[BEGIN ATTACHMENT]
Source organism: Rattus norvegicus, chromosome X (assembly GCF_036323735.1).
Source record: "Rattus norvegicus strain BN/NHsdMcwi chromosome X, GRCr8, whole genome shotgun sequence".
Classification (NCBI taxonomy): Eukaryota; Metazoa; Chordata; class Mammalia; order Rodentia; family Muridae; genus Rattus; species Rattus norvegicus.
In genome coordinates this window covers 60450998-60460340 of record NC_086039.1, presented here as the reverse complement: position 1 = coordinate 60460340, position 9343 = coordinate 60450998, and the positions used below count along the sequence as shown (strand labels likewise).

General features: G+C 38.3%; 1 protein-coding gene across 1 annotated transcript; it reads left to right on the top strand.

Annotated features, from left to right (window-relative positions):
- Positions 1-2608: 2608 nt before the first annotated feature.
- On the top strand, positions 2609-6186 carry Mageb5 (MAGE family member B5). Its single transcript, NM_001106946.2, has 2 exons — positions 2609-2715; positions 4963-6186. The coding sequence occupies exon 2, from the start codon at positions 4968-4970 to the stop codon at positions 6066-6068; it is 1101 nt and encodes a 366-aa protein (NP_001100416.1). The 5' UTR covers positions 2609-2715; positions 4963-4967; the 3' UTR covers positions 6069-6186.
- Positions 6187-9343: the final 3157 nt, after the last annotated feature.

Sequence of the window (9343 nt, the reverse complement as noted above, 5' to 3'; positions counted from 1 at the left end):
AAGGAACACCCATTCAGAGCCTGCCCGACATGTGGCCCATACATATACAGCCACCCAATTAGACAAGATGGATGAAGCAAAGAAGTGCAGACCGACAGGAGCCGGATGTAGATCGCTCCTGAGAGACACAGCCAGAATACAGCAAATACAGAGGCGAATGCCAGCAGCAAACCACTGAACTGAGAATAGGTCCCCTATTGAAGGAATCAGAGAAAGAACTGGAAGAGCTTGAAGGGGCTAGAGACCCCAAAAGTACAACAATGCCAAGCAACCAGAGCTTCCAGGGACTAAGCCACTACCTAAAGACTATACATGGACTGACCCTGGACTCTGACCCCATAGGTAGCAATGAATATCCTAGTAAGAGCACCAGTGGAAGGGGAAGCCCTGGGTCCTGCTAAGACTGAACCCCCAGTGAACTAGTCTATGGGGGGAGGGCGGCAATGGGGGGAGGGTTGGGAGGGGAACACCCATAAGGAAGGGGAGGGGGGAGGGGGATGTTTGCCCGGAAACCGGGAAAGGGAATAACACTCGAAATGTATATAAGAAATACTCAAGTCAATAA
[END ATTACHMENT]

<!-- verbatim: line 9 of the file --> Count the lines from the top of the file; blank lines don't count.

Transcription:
- Positions 6187-9343: the final 3157 nt, after the last annotated feature.